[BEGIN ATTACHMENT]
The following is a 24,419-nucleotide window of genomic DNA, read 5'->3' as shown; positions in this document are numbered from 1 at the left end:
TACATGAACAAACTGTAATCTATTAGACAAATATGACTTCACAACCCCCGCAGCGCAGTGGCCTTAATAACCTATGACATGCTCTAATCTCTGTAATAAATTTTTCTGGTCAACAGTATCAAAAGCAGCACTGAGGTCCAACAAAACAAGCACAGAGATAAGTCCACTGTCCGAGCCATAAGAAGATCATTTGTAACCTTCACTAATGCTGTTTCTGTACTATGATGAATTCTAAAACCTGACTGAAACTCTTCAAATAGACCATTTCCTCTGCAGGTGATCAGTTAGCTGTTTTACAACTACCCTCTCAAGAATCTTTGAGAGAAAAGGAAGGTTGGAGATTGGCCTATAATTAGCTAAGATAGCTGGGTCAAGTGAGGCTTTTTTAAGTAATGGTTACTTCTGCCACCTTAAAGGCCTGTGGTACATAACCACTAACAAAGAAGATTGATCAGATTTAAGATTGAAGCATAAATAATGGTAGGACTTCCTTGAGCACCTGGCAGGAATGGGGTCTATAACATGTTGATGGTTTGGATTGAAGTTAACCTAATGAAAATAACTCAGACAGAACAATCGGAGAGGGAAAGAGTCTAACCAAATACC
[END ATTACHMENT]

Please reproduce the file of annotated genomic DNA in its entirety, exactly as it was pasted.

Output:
The following is a 24,419-nucleotide window of genomic DNA, read 5'->3' as shown; positions in this document are numbered from 1 at the left end:
TACATGAACAAACTGTAATCTATTAGACAAATATGACTTCACAACCCCCGCAGCGCAGTGGCCTTAATAACCTATGACATGCTCTAATCTCTGTAATAAATTTTTCTGGTCAACAGTATCAAAAGCAGCACTGAGGTCCAACAAAACAAGCACAGAGATAAGTCCACTGTCCGAGCCATAAGAAGATCATTTGTAACCTTCACTAATGCTGTTTCTGTACTATGATGAATTCTAAAACCTGACTGAAACTCTTCAAATAGACCATTTCCTCTGCAGGTGATCAGTTAGCTGTTTTACAACTACCCTCTCAAGAATCTTTGAGAGAAAAGGAAGGTTGGAGATTGGCCTATAATTAGCTAAGATAGCTGGGTCAAGTGAGGCTTTTTTAAGTAATGGTTACTTCTGCCACCTTAAAGGCCTGTGGTACATAACCACTAACAAAGAAGATTGATCAGATTTAAGATTGAAGCATAAATAATGGTAGGACTTCCTTGAGCACCTGGCAGGAATGGGGTCTATAACATGTTGATGGTTTGGATTGAAGTTAACCTAATGAAAATAACTCAGACAGAACAATCGGAGAGGGAAAGAGTCTAACCAAATACC